The morning of Jan. 29 represented a lot of things for Roy and Gretchen Jackson. Not only was it the one-year anniversary of when their colt Barbaro lost his battle with laminitis, but it was the day when they would finally reveal that he would lay to rest at Churchill Downs — the site where he captured the hearts of millions after winning the 2006 Kentucky Derby Presented by Yum! Brands (gr. I).
Jan. 29 was also a day the Jacksons would realize the impact and awareness their colt had made on research for the disease that took his life. At a press conference at Churchill Downs, the Jacksons told the public that nearly $3 million had been raised for laminitis research at the University of Pennsylvania's New Bolton Center in a fund established in the colt's honor.
Barbaro will be the first horse in history to have his remains placed on the grounds of the historic track. His ashes will be interred outside Churchill's entrance gate in a large elevated space enclosed by bricks. The site will also include a life-size bronze statue commissioned by the Jacksons and loaned to the track as part of the official memorial site.
Roy Jackson said Churchill Downs was the best place to honor the colt, who won the Derby by a dominating 6-1/2 lengths before being injured in the Preakness Stakes (gr. I).
"We think it’s a phenomenal decision for them to make," said Kentucky Derby Museum executive director Lynn Ashton. "Now everyone will have the opportunity to come and visit and to learn about Barbaro. The Jacksons have given Barbaro's final resting place the same time and consideration as they did his race career and decisions about his recovery."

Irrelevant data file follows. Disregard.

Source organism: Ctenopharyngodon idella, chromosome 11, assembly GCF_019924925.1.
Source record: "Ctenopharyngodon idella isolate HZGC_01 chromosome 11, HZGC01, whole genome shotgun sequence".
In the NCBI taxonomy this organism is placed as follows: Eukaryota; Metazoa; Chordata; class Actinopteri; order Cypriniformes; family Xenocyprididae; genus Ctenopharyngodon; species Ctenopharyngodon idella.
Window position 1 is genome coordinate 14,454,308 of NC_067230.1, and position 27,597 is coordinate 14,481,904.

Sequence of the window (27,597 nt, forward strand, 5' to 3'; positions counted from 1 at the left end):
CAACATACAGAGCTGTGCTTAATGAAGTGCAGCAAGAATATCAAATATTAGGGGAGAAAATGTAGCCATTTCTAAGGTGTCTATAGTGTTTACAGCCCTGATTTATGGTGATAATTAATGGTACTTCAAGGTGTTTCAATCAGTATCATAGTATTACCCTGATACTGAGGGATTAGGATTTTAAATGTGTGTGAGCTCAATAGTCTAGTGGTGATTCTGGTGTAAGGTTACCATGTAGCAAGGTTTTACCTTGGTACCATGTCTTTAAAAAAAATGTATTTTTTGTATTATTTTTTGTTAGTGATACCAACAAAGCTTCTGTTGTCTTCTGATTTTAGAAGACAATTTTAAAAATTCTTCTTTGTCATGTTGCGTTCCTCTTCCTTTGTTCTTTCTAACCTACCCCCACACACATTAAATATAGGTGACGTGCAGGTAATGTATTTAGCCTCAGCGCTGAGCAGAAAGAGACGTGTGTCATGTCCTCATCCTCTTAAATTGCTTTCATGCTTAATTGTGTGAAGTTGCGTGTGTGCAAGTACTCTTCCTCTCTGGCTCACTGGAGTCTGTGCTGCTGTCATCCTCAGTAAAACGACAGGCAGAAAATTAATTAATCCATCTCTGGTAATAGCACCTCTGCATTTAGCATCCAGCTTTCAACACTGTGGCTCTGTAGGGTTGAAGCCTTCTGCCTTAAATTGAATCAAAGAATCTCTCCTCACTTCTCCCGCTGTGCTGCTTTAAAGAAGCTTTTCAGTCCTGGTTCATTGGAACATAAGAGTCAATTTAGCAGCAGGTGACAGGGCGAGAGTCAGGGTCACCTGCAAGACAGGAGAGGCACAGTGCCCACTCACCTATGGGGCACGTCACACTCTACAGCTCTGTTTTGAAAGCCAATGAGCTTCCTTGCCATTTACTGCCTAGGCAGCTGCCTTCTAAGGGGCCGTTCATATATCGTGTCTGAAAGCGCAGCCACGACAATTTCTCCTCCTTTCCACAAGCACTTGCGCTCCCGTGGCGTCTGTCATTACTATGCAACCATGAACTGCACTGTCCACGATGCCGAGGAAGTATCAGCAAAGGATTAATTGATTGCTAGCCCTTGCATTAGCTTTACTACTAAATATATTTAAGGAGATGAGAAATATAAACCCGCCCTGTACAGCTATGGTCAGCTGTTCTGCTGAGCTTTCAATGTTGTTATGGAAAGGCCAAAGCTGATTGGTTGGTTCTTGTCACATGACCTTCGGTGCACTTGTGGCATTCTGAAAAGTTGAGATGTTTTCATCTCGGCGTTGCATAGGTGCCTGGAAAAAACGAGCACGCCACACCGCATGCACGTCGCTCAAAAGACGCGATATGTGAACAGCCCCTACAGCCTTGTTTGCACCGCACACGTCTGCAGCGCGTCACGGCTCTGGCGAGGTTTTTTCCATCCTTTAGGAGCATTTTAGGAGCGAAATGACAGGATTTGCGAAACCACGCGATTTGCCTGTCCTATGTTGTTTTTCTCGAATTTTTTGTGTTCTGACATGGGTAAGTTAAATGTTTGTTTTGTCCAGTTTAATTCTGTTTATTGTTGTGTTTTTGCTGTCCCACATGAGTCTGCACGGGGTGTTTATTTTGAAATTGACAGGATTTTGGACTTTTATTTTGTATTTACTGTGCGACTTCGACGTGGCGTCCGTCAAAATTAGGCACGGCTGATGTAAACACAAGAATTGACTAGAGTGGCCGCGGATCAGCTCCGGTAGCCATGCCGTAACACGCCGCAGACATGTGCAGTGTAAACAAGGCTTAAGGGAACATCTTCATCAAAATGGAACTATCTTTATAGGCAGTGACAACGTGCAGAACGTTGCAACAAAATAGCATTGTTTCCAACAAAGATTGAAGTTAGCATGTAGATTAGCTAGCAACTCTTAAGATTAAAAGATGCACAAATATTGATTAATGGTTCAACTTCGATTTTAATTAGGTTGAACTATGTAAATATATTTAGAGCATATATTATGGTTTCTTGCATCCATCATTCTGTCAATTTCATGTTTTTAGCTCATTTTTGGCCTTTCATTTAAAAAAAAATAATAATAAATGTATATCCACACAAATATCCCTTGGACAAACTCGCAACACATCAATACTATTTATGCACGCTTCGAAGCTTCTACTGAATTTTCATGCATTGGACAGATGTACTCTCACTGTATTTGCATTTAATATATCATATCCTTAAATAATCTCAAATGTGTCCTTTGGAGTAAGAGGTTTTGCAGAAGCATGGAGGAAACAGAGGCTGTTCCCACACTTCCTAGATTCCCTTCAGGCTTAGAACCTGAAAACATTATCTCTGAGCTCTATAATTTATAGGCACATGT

Ashton said the museum would host a temporary exhibit at the start of this year's fall meet that will run through the period of time when the statue will be installed around the summer of 2009. The Jacksons plan to make a final decision on which artists will create the statue in the next few months.
"It became overwhelmingly clear that this is where (Barbaro) should be," said Gretchen Jackson. "We wrestled with it for awhile, but we're really thrilled that (Churchill) wanted him."
The Jacksons considered several other sites for Barbaro's burial over the last year, such as the Kentucky Horse Park and Fair Hill Training Center.
"(Barbaro's Derby) was such a special day and race for us, and Churchill holds such reverence, and he's part of that now," Gretchen added. "It's very special. (Barbaro's legacy) is far bigger than us. It's about everybody now, and we're fine with that."
Roy Jackson said he envisioned Barbaro's statue as a representation of his love for running.
"My memory is Barbaro running down the stretch (at the Derby) six lengths ahead with all four feet off the ground," he said.
As a tribute to the colt, a memorial video featuring children from the neighboring schools of Semple and Frayser Elementary was played at the press conference.
"He inspired the people of America," said Piper Whitmere, a fifth grader at Semple. "He showed that you can struggle (in life), but you can probably get past almost any obstacle."
"The Kentucky Derby is about memories," said Churchill Downs president Steve Sexton, adding that Barbaro had transcended the memories of past Derby winners by creating a global awareness for equine health research. "We just want to thank the Jacksons for bringing Barbaro back here."